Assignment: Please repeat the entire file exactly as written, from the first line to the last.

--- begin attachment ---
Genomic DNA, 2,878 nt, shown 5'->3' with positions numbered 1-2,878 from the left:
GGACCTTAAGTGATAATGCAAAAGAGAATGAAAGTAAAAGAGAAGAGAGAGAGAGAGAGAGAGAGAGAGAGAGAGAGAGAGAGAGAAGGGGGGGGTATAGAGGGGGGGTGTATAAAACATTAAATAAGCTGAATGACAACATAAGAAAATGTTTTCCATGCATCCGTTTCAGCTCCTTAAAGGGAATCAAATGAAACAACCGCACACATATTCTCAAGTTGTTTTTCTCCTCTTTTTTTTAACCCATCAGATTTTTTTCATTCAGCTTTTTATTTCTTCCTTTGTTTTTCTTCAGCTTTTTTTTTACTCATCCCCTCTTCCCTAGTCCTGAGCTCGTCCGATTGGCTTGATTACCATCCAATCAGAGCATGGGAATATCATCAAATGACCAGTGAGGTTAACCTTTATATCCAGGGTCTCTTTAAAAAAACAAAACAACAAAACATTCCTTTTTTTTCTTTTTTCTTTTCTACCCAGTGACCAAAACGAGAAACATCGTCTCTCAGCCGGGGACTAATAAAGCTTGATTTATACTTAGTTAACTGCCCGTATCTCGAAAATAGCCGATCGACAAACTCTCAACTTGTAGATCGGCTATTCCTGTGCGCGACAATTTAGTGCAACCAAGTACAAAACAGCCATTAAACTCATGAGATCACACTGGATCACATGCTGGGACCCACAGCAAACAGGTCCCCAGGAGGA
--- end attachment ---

Genomic DNA, 2,878 nt, shown 5'->3' with positions numbered 1-2,878 from the left:
GGACCTTAAGTGATAATGCAAAAGAGAATGAAAGTAAAAGAGAAGAGAGAGAGAGAGAGAGAGAGAGAGAGAGAGAGAGAGAGAGAAGGGGGGGGTATAGAGGGGGGGTGTATAAAACATTAAATAAGCTGAATGACAACATAAGAAAATGTTTTCCATGCATCCGTTTCAGCTCCTTAAAGGGAATCAAATGAAACAACCGCACACATATTCTCAAGTTGTTTTTCTCCTCTTTTTTTTAACCCATCAGATTTTTTTCATTCAGCTTTTTATTTCTTCCTTTGTTTTTCTTCAGCTTTTTTTTTACTCATCCCCTCTTCCCTAGTCCTGAGCTCGTCCGATTGGCTTGATTACCATCCAATCAGAGCATGGGAATATCATCAAATGACCAGTGAGGTTAACCTTTATATCCAGGGTCTCTTTAAAAAAACAAAACAACAAAACATTCCTTTTTTTTCTTTTTTCTTTTCTACCCAGTGACCAAAACGAGAAACATCGTCTCTCAGCCGGGGACTAATAAAGCTTGATTTATACTTAGTTAACTGCCCGTATCTCGAAAATAGCCGATCGACAAACTCTCAACTTGTAGATCGGCTATTCCTGTGCGCGACAATTTAGTGCAACCAAGTACAAAACAGCCATTAAACTCATGAGATCACACTGGATCACATGCTGGGACCCACAGCAAACAGGTCCCCAGGAGGA